We’d barely passed Gibraltar when a ship under false flag came alongside in a morning fog. We were boarded before I understood what was happening. I watched a crewman throw himself overboard rather than be taken, and the only voice in my head was my own, reminding me, “You don’t know how to swim.” Neither did the man, of course. But I did not jump, and most days I am grateful. When the pirates sold me to the galley ship I knew of no way I might try to send word, and no one who might either ransom or grieve me.

In Algiers, the secretary’s house slave whispered to me, as we stumbled up the street away from the harbor. I could tell enough that it was a message for someone he thought might help him, but I speak no French. I touched the base of my throat, where the Papists wear crosses. I meant to reassure him. To not be caught by the Barbary pirates was the best luck, but next best was to be a Frenchman or a Spaniard, to have a cross around your neck or a rosary in your pocket. Protestant countries pay no ransoms, and so if there was a Swede somewhere on that ship, he is doomed, and I am sorry. But not sorry enough to be truthful, because the Englishmen are doomed as well.

I was bathed and fed, my head and beard shaved for lice. The sun went down and my sight sharpened, and I stared into a candlewick until I fell asleep, trying to retrain my eyes. The next day I was brought back to the harbor to see the animals. The sun was bright off the water, but even the Dey’s secretary was squinting, and I could walk steadily, if a bit breathless. The secretary could find no one who spoke Swedish, so I pretended I was a Swede who had learned a bit of English, and the translator did not remark upon my vocabulary. The lions were being loaded in wait for the next day’s tide. I dreaded another ship, felt watery at the thought just of stepping on board. The translator made fun of the bed I’d been assigned, a shelterless cotton mat beside the lions’ cages. But I would see stars, and the sun rising across the water, and the first night I wept with happiness, a cap wadded against my face so the watchman would not hear me. I had been given the hat, the Barbaries said, because they wished me to remain white, and not turn red along the journey. They told me that my shorn head looked like a boiled egg.

As I cried, one of the lions watched me. Its eyes reflected the moonlight and gave the beast a witchy look, but then it turned its head to a different, more personable angle. It sighed and put its snout down on its paws. It was much smaller than the others—I assumed it was a child lion, taken from its mother. There was heavy weather the next day, and the young lion sicked up its meat, and I tried to clean as well as I could without reaching too far into the cage. The Barbaries made fun of the animals, how they had no sea-legs. I thought this was unfair, because how would a lion or a tiger ever acquire them? I felt warmly toward the young lion, that it got sea-sick like a man.

I have sea-legs and land-legs, but the wrong sort of tongue, still. Swedish comes but slowly. A butcher visits the Djurgården twice a week with fresh meat for the animals, and teaches me new phrases. One day he brought me a wildlife book, in English. I have no idea where he found it, and it was difficult not to show him an embarrassment of gratitude. A group of lions is called a pride, I read, but there is nothing prideful about their lives here. In Swedish, the group is called flock, and I like that this is a sister-word to one of mine, although I do not see much similarity between lions and birds.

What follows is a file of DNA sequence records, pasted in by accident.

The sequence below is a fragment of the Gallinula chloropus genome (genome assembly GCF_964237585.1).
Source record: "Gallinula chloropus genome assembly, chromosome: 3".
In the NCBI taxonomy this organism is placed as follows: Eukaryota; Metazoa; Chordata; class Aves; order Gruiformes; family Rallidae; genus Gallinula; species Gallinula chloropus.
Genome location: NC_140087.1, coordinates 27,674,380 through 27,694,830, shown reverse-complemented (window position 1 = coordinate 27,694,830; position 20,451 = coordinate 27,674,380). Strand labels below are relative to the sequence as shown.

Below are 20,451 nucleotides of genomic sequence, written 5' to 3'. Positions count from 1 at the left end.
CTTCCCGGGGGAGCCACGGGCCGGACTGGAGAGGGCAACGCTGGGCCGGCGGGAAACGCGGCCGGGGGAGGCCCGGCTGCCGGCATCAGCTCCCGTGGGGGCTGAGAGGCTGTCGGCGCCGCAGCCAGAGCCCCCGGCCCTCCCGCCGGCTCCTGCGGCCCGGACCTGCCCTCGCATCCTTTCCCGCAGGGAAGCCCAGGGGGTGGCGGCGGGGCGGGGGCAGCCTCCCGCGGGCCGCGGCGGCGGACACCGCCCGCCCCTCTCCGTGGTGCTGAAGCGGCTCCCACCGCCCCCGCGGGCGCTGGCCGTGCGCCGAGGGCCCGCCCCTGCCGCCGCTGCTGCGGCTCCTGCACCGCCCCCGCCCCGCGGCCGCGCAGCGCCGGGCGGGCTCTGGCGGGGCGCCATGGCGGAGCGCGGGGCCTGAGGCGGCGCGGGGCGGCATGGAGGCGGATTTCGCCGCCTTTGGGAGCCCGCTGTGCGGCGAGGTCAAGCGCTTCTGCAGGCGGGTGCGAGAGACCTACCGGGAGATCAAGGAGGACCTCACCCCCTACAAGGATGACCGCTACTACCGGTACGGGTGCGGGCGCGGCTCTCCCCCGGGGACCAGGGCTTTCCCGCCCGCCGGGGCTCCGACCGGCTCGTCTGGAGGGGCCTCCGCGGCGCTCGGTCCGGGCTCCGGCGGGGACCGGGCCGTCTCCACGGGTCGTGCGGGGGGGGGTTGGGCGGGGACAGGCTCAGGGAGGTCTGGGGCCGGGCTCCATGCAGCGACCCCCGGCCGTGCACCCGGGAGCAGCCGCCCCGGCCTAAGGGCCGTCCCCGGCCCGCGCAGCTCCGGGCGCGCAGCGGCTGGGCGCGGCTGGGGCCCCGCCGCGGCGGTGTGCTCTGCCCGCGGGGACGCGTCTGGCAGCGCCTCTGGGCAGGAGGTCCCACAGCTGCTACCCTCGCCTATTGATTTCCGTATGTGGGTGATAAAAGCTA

It is well lions cannot fly, because their main pavilion is unroofed. The floor is sunken beneath ground-level, and there is an additional iron fence around the pit, the bars ending in gold-painted points. There is raised seating along two lengths of fence, and two sides where people can wander freely by. The seating is used only during fights. At the floor of the pavilion are several heavy doors leading to different animals’ quarters, so that bears may be released with lions, or bulls with bears, or reindeer with tigers. The King considers it wasteful to fight the exotics against each other, so when the doors open and the lions see other lions, or tigers, and do not hear the roar of a crowd, they know they have a free day simply to lie in the sun.

As the keeper of the exotics, I have some rank. I do not have to clean up after the fights, haul away whatever the lions have left, the bones or hooves of the boar or böffeloxe. That is a Swedish word, but I have no idea what they might be in English. I never saw them at home, and I would remember, their dumb cows’ faces and hairy brown humps—four-legged hunchbacks. My lions have never lost, although they have taken horns to their bellies, claws to their backs. I have winced to watch them lick fresh wounds, pink tongues wetting the matted hair at the edges. I do not try to tend their injuries. Somehow, the skin always closes itself, refuses infection. Their reputation grows—that the King’s lions, even when hurt, are still untouchable. My reputation grows with them, in its own small way, and I do not tell the other keepers how I’ve seen the lions limp, sigh, stare upwards into the roof of blue sky above the pavilion. I tell no one how I worry, as the lions grow older, as I grow older, and still fierce, fresh bears keep arriving.

The gamekeepers are all housed in lodges in the Djurgården. The King’s lands are large, an entire island just east of the city, and it is some effort to leave. Once a month I make the crossing, rent a room for a night in Stockholm and buy some company. There are no women gamekeepers, and talking to the palace staff is a firing offense, if my Swedish were even good enough to try. The bought women are patient with me, ask questions in simple phrases. They ask me if I miss my home. They ask what I think of Sweden, why I do not try to return to England. They ask me if I’m happy.

I usually say that my life could have turned out much worse than it has.